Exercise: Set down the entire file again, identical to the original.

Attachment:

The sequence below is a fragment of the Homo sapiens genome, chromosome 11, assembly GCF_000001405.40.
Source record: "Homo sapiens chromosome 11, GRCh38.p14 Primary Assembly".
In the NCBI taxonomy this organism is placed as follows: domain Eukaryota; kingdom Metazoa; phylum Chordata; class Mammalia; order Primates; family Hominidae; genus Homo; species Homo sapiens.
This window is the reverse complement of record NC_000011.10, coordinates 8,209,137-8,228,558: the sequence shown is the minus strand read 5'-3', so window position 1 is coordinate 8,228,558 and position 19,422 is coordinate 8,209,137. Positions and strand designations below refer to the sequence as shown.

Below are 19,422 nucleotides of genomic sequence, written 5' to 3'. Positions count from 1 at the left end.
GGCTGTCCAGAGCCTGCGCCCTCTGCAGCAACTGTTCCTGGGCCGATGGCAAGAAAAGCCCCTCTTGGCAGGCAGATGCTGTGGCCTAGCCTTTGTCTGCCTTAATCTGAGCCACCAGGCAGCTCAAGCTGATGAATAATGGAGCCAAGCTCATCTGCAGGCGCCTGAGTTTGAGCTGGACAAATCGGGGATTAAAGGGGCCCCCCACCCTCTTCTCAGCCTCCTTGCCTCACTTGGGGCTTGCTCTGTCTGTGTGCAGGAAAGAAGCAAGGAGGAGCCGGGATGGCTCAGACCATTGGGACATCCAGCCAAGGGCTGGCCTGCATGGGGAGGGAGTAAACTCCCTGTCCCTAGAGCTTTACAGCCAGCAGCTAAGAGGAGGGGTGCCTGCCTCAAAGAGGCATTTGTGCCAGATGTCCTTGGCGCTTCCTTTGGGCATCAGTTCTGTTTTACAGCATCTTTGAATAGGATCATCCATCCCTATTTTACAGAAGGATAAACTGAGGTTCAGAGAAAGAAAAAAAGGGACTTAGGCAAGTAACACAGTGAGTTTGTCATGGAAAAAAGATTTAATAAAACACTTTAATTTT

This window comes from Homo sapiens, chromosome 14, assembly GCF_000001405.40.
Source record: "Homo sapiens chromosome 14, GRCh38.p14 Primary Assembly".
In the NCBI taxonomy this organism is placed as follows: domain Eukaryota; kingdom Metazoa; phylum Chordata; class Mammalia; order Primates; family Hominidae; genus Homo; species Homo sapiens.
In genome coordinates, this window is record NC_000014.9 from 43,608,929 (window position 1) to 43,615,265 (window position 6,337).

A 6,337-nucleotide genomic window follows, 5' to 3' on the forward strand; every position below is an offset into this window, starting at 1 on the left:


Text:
The sequence below is a fragment of the Homo sapiens genome, chromosome 11, assembly GCF_000001405.40.
Source record: "Homo sapiens chromosome 11, GRCh38.p14 Primary Assembly".
In the NCBI taxonomy this organism is placed as follows: domain Eukaryota; kingdom Metazoa; phylum Chordata; class Mammalia; order Primates; family Hominidae; genus Homo; species Homo sapiens.
This window is the reverse complement of record NC_000011.10, coordinates 8,209,137-8,228,558: the sequence shown is the minus strand read 5'-3', so window position 1 is coordinate 8,228,558 and position 19,422 is coordinate 8,209,137. Positions and strand designations below refer to the sequence as shown.

Below are 19,422 nucleotides of genomic sequence, written 5' to 3'. Positions count from 1 at the left end.
GGCTGTCCAGAGCCTGCGCCCTCTGCAGCAACTGTTCCTGGGCCGATGGCAAGAAAAGCCCCTCTTGGCAGGCAGATGCTGTGGCCTAGCCTTTGTCTGCCTTAATCTGAGCCACCAGGCAGCTCAAGCTGATGAATAATGGAGCCAAGCTCATCTGCAGGCGCCTGAGTTTGAGCTGGACAAATCGGGGATTAAAGGGGCCCCCCACCCTCTTCTCAGCCTCCTTGCCTCACTTGGGGCTTGCTCTGTCTGTGTGCAGGAAAGAAGCAAGGAGGAGCCGGGATGGCTCAGACCATTGGGACATCCAGCCAAGGGCTGGCCTGCATGGGGAGGGAGTAAACTCCCTGTCCCTAGAGCTTTACAGCCAGCAGCTAAGAGGAGGGGTGCCTGCCTCAAAGAGGCATTTGTGCCAGATGTCCTTGGCGCTTCCTTTGGGCATCAGTTCTGTTTTACAGCATCTTTGAATAGGATCATCCATCCCTATTTTACAGAAGGATAAACTGAGGTTCAGAGAAAGAAAAAAAGGGACTTAGGCAAGTAACACAGTGAGTTTGTCATGGAAAAAAGATTTAATAAAACACTTTAATTTT

This window comes from Homo sapiens, chromosome 14, assembly GCF_000001405.40.
Source record: "Homo sapiens chromosome 14, GRCh38.p14 Primary Assembly".
In the NCBI taxonomy this organism is placed as follows: domain Eukaryota; kingdom Metazoa; phylum Chordata; class Mammalia; order Primates; family Hominidae; genus Homo; species Homo sapiens.
In genome coordinates, this window is record NC_000014.9 from 43,608,929 (window position 1) to 43,615,265 (window position 6,337).

A 6,337-nucleotide genomic window follows, 5' to 3' on the forward strand; every position below is an offset into this window, starting at 1 on the left: